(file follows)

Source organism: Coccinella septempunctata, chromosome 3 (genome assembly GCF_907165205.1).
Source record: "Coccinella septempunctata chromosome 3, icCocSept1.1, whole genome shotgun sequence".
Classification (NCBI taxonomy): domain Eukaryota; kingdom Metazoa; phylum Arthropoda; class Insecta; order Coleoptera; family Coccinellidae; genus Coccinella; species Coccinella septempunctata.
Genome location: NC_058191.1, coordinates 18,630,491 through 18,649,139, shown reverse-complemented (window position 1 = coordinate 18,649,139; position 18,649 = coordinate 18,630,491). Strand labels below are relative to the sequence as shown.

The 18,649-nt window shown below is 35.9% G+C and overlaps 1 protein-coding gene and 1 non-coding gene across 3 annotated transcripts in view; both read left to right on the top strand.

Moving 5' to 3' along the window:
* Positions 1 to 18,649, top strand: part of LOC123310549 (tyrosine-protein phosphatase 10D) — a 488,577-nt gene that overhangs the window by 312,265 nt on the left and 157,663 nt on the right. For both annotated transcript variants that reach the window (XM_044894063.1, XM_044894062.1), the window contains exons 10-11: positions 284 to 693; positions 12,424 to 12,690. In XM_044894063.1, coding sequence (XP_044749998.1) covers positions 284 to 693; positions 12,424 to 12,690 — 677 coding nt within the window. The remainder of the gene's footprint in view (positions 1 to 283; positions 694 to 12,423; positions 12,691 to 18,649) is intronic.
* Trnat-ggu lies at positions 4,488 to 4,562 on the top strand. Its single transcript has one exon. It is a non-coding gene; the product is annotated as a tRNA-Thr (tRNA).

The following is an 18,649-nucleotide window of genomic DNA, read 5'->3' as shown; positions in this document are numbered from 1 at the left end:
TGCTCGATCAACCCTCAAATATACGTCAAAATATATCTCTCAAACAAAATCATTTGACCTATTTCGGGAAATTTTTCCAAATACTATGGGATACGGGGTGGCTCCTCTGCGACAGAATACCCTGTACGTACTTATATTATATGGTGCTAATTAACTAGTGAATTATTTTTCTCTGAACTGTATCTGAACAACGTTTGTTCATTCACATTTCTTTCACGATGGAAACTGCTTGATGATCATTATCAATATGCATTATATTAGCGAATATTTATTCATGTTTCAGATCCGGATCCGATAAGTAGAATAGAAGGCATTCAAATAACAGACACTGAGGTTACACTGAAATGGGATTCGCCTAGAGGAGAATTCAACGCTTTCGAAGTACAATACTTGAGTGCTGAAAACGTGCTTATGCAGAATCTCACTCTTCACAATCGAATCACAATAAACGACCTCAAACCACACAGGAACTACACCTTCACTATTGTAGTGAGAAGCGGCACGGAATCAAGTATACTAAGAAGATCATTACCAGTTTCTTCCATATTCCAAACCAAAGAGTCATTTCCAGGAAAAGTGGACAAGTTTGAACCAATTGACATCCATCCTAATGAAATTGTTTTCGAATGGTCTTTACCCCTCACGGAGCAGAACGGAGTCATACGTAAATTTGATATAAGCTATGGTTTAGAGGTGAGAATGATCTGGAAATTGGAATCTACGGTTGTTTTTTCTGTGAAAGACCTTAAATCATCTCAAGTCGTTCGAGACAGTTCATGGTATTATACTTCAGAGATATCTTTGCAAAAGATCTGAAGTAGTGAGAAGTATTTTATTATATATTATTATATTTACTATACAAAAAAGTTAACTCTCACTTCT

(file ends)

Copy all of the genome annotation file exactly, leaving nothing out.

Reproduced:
Source organism: Coccinella septempunctata, chromosome 3 (genome assembly GCF_907165205.1).
Source record: "Coccinella septempunctata chromosome 3, icCocSept1.1, whole genome shotgun sequence".
Classification (NCBI taxonomy): domain Eukaryota; kingdom Metazoa; phylum Arthropoda; class Insecta; order Coleoptera; family Coccinellidae; genus Coccinella; species Coccinella septempunctata.
Genome location: NC_058191.1, coordinates 18,630,491 through 18,649,139, shown reverse-complemented (window position 1 = coordinate 18,649,139; position 18,649 = coordinate 18,630,491). Strand labels below are relative to the sequence as shown.

The 18,649-nt window shown below is 35.9% G+C and overlaps 1 protein-coding gene and 1 non-coding gene across 3 annotated transcripts in view; both read left to right on the top strand.

Moving 5' to 3' along the window:
* Positions 1 to 18,649, top strand: part of LOC123310549 (tyrosine-protein phosphatase 10D) — a 488,577-nt gene that overhangs the window by 312,265 nt on the left and 157,663 nt on the right. For both annotated transcript variants that reach the window (XM_044894063.1, XM_044894062.1), the window contains exons 10-11: positions 284 to 693; positions 12,424 to 12,690. In XM_044894063.1, coding sequence (XP_044749998.1) covers positions 284 to 693; positions 12,424 to 12,690 — 677 coding nt within the window. The remainder of the gene's footprint in view (positions 1 to 283; positions 694 to 12,423; positions 12,691 to 18,649) is intronic.
* Trnat-ggu lies at positions 4,488 to 4,562 on the top strand. Its single transcript has one exon. It is a non-coding gene; the product is annotated as a tRNA-Thr (tRNA).

The following is an 18,649-nucleotide window of genomic DNA, read 5'->3' as shown; positions in this document are numbered from 1 at the left end:
TGCTCGATCAACCCTCAAATATACGTCAAAATATATCTCTCAAACAAAATCATTTGACCTATTTCGGGAAATTTTTCCAAATACTATGGGATACGGGGTGGCTCCTCTGCGACAGAATACCCTGTACGTACTTATATTATATGGTGCTAATTAACTAGTGAATTATTTTTCTCTGAACTGTATCTGAACAACGTTTGTTCATTCACATTTCTTTCACGATGGAAACTGCTTGATGATCATTATCAATATGCATTATATTAGCGAATATTTATTCATGTTTCAGATCCGGATCCGATAAGTAGAATAGAAGGCATTCAAATAACAGACACTGAGGTTACACTGAAATGGGATTCGCCTAGAGGAGAATTCAACGCTTTCGAAGTACAATACTTGAGTGCTGAAAACGTGCTTATGCAGAATCTCACTCTTCACAATCGAATCACAATAAACGACCTCAAACCACACAGGAACTACACCTTCACTATTGTAGTGAGAAGCGGCACGGAATCAAGTATACTAAGAAGATCATTACCAGTTTCTTCCATATTCCAAACCAAAGAGTCATTTCCAGGAAAAGTGGACAAGTTTGAACCAATTGACATCCATCCTAATGAAATTGTTTTCGAATGGTCTTTACCCCTCACGGAGCAGAACGGAGTCATACGTAAATTTGATATAAGCTATGGTTTAGAGGTGAGAATGATCTGGAAATTGGAATCTACGGTTGTTTTTTCTGTGAAAGACCTTAAATCATCTCAAGTCGTTCGAGACAGTTCATGGTATTATACTTCAGAGATATCTTTGCAAAAGATCTGAAGTAGTGAGAAGTATTTTATTATATATTATTATATTTACTATACAAAAAAGTTAACTCTCACTTCT